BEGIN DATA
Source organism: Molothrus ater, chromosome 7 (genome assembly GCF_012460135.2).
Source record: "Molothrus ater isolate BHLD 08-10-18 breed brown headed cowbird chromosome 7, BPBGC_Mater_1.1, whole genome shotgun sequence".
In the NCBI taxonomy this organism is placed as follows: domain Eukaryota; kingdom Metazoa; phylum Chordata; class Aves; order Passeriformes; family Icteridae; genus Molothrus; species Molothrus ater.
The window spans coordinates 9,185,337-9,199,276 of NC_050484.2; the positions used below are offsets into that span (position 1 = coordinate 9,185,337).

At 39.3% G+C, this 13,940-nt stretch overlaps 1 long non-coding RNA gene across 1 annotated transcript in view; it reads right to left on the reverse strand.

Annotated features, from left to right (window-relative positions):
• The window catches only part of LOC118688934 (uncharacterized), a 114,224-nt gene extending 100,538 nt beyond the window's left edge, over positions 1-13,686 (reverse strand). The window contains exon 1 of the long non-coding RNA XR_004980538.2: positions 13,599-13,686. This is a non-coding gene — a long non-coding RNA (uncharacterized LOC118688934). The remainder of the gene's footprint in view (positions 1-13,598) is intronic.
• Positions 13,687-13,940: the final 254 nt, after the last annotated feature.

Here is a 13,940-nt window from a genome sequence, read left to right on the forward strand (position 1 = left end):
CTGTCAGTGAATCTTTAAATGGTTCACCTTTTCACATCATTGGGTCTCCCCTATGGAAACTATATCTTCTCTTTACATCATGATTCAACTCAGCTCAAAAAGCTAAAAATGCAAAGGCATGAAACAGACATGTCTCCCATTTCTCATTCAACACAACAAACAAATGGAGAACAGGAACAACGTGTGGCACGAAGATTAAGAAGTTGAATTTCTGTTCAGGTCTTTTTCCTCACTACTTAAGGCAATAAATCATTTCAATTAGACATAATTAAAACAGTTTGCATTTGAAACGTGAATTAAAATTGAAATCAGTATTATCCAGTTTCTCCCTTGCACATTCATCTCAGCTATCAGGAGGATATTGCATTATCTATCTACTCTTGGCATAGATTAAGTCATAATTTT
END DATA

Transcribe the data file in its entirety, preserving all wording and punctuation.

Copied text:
Source organism: Molothrus ater, chromosome 7 (genome assembly GCF_012460135.2).
Source record: "Molothrus ater isolate BHLD 08-10-18 breed brown headed cowbird chromosome 7, BPBGC_Mater_1.1, whole genome shotgun sequence".
In the NCBI taxonomy this organism is placed as follows: domain Eukaryota; kingdom Metazoa; phylum Chordata; class Aves; order Passeriformes; family Icteridae; genus Molothrus; species Molothrus ater.
The window spans coordinates 9,185,337-9,199,276 of NC_050484.2; the positions used below are offsets into that span (position 1 = coordinate 9,185,337).

At 39.3% G+C, this 13,940-nt stretch overlaps 1 long non-coding RNA gene across 1 annotated transcript in view; it reads right to left on the reverse strand.

Annotated features, from left to right (window-relative positions):
• The window catches only part of LOC118688934 (uncharacterized), a 114,224-nt gene extending 100,538 nt beyond the window's left edge, over positions 1-13,686 (reverse strand). The window contains exon 1 of the long non-coding RNA XR_004980538.2: positions 13,599-13,686. This is a non-coding gene — a long non-coding RNA (uncharacterized LOC118688934). The remainder of the gene's footprint in view (positions 1-13,598) is intronic.
• Positions 13,687-13,940: the final 254 nt, after the last annotated feature.

Here is a 13,940-nt window from a genome sequence, read left to right on the forward strand (position 1 = left end):
CTGTCAGTGAATCTTTAAATGGTTCACCTTTTCACATCATTGGGTCTCCCCTATGGAAACTATATCTTCTCTTTACATCATGATTCAACTCAGCTCAAAAAGCTAAAAATGCAAAGGCATGAAACAGACATGTCTCCCATTTCTCATTCAACACAACAAACAAATGGAGAACAGGAACAACGTGTGGCACGAAGATTAAGAAGTTGAATTTCTGTTCAGGTCTTTTTCCTCACTACTTAAGGCAATAAATCATTTCAATTAGACATAATTAAAACAGTTTGCATTTGAAACGTGAATTAAAATTGAAATCAGTATTATCCAGTTTCTCCCTTGCACATTCATCTCAGCTATCAGGAGGATATTGCATTATCTATCTACTCTTGGCATAGATTAAGTCATAATTTT